Activists decry revision, say it clouds futures
Kittiratt plan puts applications from public, informal workers on hold
Workers' rights activists have called on the government to drop its plan to amend the pension law, saying more than 30 million informal labourers are being denied the opportunity to benefit from the fund while a revision is considered.
The move comes after Deputy Prime Minister and Finance Minister Kittiratt Na-Ranong proposed revising the 2011 National Pension Fund Act, which took effect on May 8, 2012. Because of the proposed revision, the fund is still not accepting applications from members of the public who want to begin contributing to the fund, which has a maximum applicant age of 60.
"More than 30 million informal workers have already lost a chance to put their money into, and get benefits from, this fund," said Sujin Rungsawang, president of the Informal Worker Network.
The network earlier submitted a petition to Prime Minister Yingluck Shinawatra, asking her to drop the plan to revise the act and asking the Labour Ministry to issue a ministerial regulation allowing members of the public to apply to join the fund.
There has been no response from the government, Sujin said.
The National Pension Fund is designed as a mechanism to cope with the "greying" of the country's population, catering mainly to the more than 30 million people not eligible for coverage under existing retirement schemes. The new universal pension scheme would involve compulsory saving for retirement by young and old workers alike, rather than waiting for help from the government or family members.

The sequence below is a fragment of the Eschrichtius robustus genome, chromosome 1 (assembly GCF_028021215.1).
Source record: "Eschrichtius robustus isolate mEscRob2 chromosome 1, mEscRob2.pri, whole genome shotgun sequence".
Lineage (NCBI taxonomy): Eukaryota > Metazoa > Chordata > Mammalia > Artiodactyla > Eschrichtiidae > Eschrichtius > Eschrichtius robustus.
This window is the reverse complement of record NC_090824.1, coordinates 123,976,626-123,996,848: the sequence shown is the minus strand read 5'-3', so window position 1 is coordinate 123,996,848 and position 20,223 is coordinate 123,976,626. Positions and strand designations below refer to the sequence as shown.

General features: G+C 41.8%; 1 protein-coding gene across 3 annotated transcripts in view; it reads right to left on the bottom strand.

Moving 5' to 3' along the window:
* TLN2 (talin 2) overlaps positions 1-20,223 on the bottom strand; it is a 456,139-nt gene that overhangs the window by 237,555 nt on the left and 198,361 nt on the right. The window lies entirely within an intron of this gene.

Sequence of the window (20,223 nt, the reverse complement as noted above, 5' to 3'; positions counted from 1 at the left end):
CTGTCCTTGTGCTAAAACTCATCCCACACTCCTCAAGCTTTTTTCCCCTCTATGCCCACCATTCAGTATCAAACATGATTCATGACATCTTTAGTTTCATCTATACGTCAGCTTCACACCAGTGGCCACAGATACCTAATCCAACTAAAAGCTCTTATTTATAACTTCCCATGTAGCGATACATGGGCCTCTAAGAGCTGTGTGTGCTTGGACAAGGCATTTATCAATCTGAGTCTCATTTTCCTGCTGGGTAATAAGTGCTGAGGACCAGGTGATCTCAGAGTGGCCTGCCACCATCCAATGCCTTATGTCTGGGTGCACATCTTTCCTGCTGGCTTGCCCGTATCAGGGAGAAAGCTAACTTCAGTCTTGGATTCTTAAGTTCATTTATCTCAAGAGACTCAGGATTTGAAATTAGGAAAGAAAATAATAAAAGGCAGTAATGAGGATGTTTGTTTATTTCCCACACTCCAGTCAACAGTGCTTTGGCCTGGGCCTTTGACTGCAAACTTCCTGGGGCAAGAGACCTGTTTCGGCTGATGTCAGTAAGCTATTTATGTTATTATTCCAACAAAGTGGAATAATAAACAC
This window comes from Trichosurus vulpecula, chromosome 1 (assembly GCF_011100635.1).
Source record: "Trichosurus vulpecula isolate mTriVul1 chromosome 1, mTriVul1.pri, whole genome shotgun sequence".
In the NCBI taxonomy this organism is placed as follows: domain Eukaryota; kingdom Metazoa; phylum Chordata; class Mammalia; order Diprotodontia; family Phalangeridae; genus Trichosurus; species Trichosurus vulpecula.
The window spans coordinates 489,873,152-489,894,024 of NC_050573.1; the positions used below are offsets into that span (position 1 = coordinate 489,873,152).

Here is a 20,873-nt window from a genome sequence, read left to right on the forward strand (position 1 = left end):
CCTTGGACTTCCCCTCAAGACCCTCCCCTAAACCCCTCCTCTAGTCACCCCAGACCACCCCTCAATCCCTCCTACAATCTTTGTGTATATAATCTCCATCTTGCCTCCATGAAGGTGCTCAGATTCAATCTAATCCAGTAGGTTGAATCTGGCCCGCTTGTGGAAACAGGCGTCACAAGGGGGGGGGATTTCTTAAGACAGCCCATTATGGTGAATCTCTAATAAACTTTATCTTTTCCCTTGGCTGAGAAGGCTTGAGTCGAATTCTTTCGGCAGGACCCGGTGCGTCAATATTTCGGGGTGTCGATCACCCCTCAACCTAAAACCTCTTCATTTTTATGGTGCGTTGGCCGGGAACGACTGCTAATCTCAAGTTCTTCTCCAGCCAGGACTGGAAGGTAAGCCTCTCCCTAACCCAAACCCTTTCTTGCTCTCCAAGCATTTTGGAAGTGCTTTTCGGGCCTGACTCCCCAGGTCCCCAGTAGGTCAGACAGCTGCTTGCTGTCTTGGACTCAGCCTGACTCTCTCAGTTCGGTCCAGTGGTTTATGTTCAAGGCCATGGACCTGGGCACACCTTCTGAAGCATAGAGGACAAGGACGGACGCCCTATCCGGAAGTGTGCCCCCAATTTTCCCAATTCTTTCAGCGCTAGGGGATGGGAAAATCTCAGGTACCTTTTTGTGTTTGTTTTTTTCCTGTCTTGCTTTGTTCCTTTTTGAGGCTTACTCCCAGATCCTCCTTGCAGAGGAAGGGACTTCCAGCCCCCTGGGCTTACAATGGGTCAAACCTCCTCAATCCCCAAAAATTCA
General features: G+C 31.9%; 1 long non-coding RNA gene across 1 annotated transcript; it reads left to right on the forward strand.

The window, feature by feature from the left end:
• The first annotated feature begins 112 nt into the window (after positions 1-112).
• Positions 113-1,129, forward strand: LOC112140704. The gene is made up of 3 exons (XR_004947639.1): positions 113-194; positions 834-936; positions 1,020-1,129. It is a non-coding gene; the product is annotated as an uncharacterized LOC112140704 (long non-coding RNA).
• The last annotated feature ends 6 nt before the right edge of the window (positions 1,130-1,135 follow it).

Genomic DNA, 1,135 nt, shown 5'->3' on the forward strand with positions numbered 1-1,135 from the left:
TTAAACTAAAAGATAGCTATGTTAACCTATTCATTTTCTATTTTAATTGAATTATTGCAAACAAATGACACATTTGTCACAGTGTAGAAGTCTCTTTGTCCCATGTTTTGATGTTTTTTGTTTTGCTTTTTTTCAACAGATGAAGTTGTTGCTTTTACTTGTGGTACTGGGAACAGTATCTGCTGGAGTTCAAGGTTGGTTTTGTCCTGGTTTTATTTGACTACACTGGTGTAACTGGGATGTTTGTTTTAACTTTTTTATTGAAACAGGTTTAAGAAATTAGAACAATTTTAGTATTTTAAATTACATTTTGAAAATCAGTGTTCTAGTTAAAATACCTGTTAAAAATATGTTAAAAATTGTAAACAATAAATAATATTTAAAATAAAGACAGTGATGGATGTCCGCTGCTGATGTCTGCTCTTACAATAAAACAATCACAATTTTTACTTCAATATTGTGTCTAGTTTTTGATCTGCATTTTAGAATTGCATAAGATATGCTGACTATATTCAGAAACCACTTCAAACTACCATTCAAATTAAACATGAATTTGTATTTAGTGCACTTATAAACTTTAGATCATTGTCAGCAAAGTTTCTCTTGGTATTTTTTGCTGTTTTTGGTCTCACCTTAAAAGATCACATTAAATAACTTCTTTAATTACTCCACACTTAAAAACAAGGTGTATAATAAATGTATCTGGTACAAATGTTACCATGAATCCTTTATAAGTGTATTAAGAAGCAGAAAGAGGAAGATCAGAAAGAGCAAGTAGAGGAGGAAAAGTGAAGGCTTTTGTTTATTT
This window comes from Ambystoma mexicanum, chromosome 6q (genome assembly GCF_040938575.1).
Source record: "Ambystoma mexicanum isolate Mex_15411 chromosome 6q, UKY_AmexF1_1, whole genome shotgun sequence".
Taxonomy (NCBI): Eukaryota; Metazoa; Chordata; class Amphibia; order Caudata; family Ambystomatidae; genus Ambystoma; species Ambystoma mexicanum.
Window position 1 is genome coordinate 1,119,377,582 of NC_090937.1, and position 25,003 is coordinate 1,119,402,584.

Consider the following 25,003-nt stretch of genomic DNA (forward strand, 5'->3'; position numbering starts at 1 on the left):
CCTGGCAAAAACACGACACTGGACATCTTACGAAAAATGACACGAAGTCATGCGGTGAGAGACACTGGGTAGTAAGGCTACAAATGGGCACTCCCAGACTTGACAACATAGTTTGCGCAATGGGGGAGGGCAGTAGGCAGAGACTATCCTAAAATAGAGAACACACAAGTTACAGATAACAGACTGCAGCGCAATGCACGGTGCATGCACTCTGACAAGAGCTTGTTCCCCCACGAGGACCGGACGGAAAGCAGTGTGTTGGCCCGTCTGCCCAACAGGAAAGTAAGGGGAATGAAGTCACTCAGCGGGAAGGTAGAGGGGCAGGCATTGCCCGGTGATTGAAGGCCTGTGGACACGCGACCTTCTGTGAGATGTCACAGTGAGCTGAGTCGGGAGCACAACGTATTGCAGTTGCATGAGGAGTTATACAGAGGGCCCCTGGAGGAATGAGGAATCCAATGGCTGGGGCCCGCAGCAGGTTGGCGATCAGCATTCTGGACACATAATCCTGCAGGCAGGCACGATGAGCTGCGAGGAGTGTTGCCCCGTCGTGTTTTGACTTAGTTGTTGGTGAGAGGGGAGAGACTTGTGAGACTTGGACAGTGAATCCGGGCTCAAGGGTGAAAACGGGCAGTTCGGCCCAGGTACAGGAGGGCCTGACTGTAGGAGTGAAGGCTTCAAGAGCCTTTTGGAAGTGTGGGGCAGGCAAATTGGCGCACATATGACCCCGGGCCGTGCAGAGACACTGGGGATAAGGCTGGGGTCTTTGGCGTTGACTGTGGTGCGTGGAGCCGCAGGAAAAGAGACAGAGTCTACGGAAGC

Applications are open to people aged 15 to 60. They are required to contribute some of their income to the fund, while the government puts in a contribution.
Arunee Sritho, an informal-sector worker, worried that the revision would affect her eligibility for the fund, as she turns 60 this year.
"My entire future now depends on Kittiratt's decision on whether to go ahead with his plan or just drop it," she said.
Chanachai Proyoonsin, chief of the Finance Ministry's Fiscal Policy Office, said the ministry had set up an Office of the National Pension Fund and established a registration system to check the eligibility of applicants. But the fund cannot accept applications until the ministry issues ministerial regulations and gets Cabinet approval to proceed.
"I personally want this fund to move forward as fast as it can, but the ministry proposed that the Cabinet revise the National Pension Act, and we will have to wait until the revision process is complete," he said.